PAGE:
The truth is that voters are repulsed by the good-for-nothing individuals they brought to power as they have proven to be mere leeches burdening them with taxes while neglecting their primary duty of safeguarding the country’s citizens. Prospects are bleak though, as those in opposition are equally, if not more, corrupt and selfish and there is no viable third option in sight. This leaves people in a deep dilemma for which there is no solution. Any regime that allowed home grown terrorism to thrive under its watch does not deserve to remain in power as they have proven their incapability to safeguard the citizens of the country. Of course, most leaders would step down in the face of such loss in credibility, but then again, Sri Lankan politicians are one of a kind.
The world is keen to know who the perpetrators and supporters of such extremist terror are. Furthermore, those responsible for this massive breach of the public’s security by withholding and distorting important intelligence information should also be punished. Unfortunately, the present government is too incompetent to round all of them up once and for all and put an end to this cancerous curse as they are too busy misleading the public and appeasing wicked politicians claiming to represent various voter groups. Given the extent of the loss of faith in the government, an independent investigation into these incidents by a group of non-partisan civilians is, in my opinion, the only way to bring all those responsible to justice. Of course, in the face of such a suggestion the opposition would scream bloody murder as they love bringing forth various conspiracy theories to supress important issues being probed. The one thing we need to remind ourselves is that they too, like their counterparts in power, only represent their own interests.
Our country is now in dire need of a new generation of educated, sensible, sensitive and wise politicians. Unfortunately, politics and these attributes do not go hand in hand in Sri Lanka, and the political dramas in recent years are only a reminder to people that power corrupts, while absolute power corrupts absolutely. So, as ordinary citizens, we are back to square one with a very raw deal indeed.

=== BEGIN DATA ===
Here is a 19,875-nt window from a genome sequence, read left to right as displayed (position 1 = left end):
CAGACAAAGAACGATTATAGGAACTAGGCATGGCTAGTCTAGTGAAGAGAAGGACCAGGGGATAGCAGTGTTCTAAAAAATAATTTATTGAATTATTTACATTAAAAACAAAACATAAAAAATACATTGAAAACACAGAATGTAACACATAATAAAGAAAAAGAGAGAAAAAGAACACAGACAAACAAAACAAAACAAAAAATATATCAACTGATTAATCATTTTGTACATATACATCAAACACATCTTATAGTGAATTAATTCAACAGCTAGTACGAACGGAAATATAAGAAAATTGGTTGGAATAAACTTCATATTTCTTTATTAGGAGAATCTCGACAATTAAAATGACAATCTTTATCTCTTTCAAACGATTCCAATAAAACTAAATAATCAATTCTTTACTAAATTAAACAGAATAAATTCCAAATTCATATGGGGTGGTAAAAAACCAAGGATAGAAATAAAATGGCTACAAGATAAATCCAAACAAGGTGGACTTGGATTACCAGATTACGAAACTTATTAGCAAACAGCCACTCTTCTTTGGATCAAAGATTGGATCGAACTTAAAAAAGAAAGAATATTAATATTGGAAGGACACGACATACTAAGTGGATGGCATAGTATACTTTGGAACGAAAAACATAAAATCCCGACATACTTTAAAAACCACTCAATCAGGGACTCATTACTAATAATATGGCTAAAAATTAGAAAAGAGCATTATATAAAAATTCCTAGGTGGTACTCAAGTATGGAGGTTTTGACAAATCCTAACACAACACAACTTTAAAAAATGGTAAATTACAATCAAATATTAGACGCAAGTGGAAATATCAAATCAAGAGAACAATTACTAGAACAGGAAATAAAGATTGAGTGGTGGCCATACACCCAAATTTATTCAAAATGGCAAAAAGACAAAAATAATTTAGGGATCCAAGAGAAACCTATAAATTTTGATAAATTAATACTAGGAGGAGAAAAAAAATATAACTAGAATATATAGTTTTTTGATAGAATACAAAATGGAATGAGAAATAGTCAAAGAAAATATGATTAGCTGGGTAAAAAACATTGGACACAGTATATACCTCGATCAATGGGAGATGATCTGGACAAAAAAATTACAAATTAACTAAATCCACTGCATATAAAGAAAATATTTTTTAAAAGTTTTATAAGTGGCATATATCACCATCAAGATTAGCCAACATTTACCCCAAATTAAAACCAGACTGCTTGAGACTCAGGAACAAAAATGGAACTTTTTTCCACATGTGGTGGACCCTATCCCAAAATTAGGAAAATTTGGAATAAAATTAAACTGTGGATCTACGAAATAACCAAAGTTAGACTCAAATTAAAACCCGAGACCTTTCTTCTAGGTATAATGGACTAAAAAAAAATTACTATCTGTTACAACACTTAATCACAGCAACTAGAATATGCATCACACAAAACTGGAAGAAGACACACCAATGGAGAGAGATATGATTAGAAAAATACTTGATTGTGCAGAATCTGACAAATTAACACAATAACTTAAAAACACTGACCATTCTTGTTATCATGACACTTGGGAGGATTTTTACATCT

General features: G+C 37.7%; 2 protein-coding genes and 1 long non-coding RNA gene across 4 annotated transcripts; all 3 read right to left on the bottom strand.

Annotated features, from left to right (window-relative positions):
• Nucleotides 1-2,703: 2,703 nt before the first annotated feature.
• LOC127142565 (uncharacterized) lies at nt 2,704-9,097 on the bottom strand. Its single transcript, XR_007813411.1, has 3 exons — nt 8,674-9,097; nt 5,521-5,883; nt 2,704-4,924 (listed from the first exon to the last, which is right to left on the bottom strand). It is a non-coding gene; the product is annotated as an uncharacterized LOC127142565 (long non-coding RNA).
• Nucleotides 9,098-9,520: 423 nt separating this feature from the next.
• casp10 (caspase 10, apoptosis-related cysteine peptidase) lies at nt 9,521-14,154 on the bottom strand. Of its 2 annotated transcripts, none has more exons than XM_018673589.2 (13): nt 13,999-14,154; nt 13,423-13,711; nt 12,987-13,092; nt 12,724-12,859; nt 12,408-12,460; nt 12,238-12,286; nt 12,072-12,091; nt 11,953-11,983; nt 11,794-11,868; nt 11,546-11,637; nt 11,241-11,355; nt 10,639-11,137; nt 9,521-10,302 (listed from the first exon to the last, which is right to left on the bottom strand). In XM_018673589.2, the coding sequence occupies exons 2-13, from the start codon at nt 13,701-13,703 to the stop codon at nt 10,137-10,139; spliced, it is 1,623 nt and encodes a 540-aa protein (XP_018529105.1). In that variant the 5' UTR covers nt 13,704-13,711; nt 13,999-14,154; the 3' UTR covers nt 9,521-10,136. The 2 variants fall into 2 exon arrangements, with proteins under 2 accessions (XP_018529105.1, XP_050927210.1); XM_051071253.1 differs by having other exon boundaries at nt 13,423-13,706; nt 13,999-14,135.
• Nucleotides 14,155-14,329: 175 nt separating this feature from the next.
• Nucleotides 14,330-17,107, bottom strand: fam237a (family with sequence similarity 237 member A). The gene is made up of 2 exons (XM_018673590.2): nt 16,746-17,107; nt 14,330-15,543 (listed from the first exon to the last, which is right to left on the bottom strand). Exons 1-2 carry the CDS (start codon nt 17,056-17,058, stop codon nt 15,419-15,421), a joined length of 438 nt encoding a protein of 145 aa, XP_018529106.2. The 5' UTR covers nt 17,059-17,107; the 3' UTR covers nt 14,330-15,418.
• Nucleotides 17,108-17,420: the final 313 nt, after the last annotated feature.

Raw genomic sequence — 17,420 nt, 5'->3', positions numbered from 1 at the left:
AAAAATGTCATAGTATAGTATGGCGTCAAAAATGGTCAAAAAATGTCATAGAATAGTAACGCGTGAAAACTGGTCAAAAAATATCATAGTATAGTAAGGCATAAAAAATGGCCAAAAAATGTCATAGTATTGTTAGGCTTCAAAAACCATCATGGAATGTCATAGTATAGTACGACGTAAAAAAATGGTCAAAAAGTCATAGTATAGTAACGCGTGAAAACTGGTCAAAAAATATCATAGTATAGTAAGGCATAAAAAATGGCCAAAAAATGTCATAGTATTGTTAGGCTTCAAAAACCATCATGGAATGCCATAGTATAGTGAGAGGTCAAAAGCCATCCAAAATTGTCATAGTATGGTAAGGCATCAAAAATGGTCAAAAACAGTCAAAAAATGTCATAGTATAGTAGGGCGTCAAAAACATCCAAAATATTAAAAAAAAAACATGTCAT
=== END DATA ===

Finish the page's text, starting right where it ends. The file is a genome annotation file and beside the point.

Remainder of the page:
The time is ripe for a major shift in the public’s attitudes towards politicians. May this calamity be an ultimate warning to voters to shed our foolishness .The public should grow out of their outlook of servitude towards politicians and put them in their place. A good starting point would be to stop addressing them using expressions of reverence such as “Sir,” “Madam,” “Your Excellency” and “Your Honour.” There may be honourable people that deserve such respect, but those we elected to power, who fatten themselves on the blood money poor people pay in the form of taxes certainly do not. Politicians and their lengthy convoys should not be allowed to waste the valuable time of hard working citizens on the road. Furthermore, politicians should be forced to disclose their finances, given clear goals to achieve by way of a performance planning and review system at all levels of government—which we have too much of by the way—and held accountable to the people for their actions. Making the job of a politician as hard as possible to perform would hopefully deter gangsters and worthless idiots from vying for political power.
Instigating such attitudinal changes and taking the role of a voter much more seriously is a valuable way in which Sri Lankan citizens could pay homage to those who lost their lives, sustained injuries and have been left to face life without their loved ones now.